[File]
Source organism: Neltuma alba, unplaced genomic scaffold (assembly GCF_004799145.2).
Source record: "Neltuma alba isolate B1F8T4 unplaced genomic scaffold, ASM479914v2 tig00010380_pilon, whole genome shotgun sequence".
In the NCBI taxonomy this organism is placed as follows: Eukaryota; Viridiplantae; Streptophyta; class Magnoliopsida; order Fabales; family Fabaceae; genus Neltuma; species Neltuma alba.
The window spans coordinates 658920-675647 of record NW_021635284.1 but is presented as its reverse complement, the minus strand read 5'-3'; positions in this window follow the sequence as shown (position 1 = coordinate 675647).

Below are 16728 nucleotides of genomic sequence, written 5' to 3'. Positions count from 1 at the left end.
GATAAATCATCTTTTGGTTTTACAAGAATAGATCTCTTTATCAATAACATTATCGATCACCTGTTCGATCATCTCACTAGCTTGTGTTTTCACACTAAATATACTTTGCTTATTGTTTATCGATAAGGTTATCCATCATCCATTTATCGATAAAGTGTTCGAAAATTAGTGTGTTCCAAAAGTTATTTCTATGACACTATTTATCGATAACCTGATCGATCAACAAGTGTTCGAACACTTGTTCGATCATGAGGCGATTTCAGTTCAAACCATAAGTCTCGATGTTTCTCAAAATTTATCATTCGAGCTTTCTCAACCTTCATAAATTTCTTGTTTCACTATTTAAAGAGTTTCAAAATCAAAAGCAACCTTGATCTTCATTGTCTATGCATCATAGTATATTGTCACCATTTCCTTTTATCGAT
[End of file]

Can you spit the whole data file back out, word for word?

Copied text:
Source organism: Neltuma alba, unplaced genomic scaffold (assembly GCF_004799145.2).
Source record: "Neltuma alba isolate B1F8T4 unplaced genomic scaffold, ASM479914v2 tig00010380_pilon, whole genome shotgun sequence".
In the NCBI taxonomy this organism is placed as follows: Eukaryota; Viridiplantae; Streptophyta; class Magnoliopsida; order Fabales; family Fabaceae; genus Neltuma; species Neltuma alba.
The window spans coordinates 658920-675647 of record NW_021635284.1 but is presented as its reverse complement, the minus strand read 5'-3'; positions in this window follow the sequence as shown (position 1 = coordinate 675647).

Below are 16728 nucleotides of genomic sequence, written 5' to 3'. Positions count from 1 at the left end.
GATAAATCATCTTTTGGTTTTACAAGAATAGATCTCTTTATCAATAACATTATCGATCACCTGTTCGATCATCTCACTAGCTTGTGTTTTCACACTAAATATACTTTGCTTATTGTTTATCGATAAGGTTATCCATCATCCATTTATCGATAAAGTGTTCGAAAATTAGTGTGTTCCAAAAGTTATTTCTATGACACTATTTATCGATAACCTGATCGATCAACAAGTGTTCGAACACTTGTTCGATCATGAGGCGATTTCAGTTCAAACCATAAGTCTCGATGTTTCTCAAAATTTATCATTCGAGCTTTCTCAACCTTCATAAATTTCTTGTTTCACTATTTAAAGAGTTTCAAAATCAAAAGCAACCTTGATCTTCATTGTCTATGCATCATAGTATATTGTCACCATTTCCTTTTATCGAT